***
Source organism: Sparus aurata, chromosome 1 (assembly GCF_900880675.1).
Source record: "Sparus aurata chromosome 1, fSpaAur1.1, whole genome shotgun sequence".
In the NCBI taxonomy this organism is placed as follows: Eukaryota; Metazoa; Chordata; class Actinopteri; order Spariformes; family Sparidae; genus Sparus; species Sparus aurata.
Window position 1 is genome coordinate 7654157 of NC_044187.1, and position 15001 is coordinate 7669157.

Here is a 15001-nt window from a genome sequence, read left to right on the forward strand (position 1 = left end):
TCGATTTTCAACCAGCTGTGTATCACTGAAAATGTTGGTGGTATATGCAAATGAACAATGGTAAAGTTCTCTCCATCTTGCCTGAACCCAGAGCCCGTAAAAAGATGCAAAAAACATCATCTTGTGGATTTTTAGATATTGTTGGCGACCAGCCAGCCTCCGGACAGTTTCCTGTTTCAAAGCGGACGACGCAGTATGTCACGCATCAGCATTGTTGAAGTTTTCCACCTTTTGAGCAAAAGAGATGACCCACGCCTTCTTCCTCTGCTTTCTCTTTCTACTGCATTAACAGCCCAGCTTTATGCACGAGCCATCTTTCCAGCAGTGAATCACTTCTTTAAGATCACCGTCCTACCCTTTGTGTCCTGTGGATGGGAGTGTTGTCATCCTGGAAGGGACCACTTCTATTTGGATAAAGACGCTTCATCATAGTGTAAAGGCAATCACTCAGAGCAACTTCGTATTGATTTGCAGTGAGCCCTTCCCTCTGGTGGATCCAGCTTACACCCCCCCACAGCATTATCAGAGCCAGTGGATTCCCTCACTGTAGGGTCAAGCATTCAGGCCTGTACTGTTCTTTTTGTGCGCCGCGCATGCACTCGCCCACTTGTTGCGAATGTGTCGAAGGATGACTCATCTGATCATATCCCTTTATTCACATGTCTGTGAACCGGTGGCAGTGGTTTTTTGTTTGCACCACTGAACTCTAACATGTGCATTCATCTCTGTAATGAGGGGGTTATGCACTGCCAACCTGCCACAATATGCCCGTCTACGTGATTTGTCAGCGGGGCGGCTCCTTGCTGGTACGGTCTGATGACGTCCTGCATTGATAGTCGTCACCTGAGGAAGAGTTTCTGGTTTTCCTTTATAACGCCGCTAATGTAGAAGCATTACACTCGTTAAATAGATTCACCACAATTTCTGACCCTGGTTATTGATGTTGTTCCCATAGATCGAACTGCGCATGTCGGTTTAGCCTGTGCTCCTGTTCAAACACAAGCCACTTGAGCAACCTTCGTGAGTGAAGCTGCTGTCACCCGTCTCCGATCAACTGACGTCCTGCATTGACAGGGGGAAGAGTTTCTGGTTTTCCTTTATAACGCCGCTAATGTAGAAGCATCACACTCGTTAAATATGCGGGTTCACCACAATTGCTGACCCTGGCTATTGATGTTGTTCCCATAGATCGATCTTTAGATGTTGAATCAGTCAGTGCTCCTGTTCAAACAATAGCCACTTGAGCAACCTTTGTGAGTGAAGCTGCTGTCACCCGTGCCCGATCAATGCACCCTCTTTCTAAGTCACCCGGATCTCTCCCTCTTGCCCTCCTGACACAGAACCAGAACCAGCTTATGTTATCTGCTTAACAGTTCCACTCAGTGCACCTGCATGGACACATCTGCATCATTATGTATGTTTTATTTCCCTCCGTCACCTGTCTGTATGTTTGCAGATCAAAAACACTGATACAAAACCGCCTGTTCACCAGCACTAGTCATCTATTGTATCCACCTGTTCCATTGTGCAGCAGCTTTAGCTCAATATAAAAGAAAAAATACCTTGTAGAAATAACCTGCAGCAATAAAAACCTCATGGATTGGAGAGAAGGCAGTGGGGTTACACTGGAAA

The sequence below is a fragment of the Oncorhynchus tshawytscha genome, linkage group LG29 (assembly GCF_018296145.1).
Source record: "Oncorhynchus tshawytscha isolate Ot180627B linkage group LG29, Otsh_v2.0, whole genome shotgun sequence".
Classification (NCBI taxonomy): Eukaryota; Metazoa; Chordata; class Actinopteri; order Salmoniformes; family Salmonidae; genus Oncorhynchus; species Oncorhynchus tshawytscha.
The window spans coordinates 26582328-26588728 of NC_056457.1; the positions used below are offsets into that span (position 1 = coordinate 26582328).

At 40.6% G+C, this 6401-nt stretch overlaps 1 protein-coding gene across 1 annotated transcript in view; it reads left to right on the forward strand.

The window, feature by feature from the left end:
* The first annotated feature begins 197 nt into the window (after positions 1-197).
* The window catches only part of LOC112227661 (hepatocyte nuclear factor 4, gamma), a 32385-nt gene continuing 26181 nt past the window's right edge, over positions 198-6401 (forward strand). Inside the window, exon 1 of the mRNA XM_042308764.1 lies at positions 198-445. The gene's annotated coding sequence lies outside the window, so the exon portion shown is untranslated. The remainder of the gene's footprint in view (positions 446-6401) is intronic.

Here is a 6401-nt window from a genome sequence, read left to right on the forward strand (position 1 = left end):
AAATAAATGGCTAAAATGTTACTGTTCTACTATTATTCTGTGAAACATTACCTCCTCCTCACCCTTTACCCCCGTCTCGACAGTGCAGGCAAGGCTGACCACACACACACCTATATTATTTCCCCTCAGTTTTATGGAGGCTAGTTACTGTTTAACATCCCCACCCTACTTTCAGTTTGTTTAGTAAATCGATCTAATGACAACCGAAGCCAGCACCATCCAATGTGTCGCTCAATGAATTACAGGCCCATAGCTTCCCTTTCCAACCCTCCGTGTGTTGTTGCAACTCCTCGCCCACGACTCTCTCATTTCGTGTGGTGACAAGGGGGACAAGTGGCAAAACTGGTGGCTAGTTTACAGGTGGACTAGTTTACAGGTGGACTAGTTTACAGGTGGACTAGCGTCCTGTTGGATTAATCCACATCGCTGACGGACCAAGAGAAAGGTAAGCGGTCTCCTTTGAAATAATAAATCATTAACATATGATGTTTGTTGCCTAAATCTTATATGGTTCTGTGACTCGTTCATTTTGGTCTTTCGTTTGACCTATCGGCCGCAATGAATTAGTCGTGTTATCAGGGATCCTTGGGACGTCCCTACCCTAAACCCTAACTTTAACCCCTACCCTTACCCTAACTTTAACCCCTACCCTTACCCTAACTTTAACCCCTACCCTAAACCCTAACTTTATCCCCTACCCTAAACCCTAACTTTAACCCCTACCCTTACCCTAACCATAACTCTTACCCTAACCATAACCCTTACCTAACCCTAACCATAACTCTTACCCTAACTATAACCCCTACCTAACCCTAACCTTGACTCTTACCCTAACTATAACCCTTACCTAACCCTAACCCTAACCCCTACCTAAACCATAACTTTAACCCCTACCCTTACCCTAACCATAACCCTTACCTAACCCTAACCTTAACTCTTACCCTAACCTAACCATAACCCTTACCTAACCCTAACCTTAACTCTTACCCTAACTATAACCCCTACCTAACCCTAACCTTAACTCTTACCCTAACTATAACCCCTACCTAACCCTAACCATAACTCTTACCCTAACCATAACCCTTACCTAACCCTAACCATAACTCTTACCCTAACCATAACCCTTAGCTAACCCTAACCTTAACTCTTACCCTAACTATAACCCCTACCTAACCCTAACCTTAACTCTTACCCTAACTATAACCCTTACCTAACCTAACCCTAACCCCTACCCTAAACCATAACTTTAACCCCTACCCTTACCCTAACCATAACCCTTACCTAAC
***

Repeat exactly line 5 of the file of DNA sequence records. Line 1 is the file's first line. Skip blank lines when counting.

Here is a 15001-nt window from a genome sequence, read left to right on the forward strand (position 1 = left end):